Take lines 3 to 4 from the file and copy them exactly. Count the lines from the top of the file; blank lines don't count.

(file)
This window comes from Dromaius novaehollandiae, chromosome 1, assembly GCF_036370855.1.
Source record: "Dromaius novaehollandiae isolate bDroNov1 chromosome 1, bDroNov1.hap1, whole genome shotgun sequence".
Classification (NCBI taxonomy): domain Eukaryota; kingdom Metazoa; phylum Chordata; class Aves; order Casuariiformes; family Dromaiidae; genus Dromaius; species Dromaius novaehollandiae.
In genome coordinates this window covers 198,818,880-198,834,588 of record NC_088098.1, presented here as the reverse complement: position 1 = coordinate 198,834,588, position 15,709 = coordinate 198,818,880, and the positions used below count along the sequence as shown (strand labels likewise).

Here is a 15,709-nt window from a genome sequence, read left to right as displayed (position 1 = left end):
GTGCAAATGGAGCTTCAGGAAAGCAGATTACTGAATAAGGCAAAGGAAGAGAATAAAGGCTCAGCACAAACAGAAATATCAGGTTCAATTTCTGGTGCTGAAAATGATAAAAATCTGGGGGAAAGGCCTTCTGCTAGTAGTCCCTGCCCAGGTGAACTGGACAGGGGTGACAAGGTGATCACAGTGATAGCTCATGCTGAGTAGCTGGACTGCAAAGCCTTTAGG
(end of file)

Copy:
Classification (NCBI taxonomy): domain Eukaryota; kingdom Metazoa; phylum Chordata; class Aves; order Casuariiformes; family Dromaiidae; genus Dromaius; species Dromaius novaehollandiae.
In genome coordinates this window covers 198,818,880-198,834,588 of record NC_088098.1, presented here as the reverse complement: position 1 = coordinate 198,834,588, position 15,709 = coordinate 198,818,880, and the positions used below count along the sequence as shown (strand labels likewise).